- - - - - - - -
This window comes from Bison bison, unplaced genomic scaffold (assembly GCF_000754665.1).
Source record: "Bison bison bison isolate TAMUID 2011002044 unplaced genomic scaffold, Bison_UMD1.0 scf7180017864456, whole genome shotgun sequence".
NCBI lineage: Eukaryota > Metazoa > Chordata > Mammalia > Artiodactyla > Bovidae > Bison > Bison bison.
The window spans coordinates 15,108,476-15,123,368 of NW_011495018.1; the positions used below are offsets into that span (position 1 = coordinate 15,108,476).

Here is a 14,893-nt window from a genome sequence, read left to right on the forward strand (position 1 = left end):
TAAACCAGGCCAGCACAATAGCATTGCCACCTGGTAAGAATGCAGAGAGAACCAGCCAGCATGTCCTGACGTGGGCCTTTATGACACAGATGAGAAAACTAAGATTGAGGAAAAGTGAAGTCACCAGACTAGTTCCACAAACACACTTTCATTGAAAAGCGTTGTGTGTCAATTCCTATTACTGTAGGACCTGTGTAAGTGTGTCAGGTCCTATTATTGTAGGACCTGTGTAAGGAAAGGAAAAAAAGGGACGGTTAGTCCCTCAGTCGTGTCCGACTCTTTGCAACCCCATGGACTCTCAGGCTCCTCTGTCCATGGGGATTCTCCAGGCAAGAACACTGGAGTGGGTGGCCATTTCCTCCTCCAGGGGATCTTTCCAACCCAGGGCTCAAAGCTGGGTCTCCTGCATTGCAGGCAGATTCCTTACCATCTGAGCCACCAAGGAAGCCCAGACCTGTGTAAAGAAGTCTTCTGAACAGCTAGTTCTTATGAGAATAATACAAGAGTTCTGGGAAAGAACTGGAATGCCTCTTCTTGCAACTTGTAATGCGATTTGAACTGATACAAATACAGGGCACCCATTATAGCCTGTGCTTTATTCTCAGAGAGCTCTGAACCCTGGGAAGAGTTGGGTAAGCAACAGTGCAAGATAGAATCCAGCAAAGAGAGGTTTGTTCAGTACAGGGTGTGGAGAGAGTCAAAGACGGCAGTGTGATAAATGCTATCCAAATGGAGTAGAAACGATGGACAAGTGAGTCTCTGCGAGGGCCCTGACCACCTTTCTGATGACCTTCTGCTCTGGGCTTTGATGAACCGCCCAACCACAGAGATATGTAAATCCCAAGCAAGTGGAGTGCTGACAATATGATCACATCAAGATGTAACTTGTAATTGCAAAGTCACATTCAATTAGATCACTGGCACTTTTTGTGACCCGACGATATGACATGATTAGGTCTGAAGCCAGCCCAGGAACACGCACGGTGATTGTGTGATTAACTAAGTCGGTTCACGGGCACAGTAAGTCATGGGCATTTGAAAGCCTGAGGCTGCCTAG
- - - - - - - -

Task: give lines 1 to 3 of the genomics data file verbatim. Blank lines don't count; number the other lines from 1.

This window comes from Bison bison, unplaced genomic scaffold (assembly GCF_000754665.1).
Source record: "Bison bison bison isolate TAMUID 2011002044 unplaced genomic scaffold, Bison_UMD1.0 scf7180017864456, whole genome shotgun sequence".
NCBI lineage: Eukaryota > Metazoa > Chordata > Mammalia > Artiodactyla > Bovidae > Bison > Bison bison.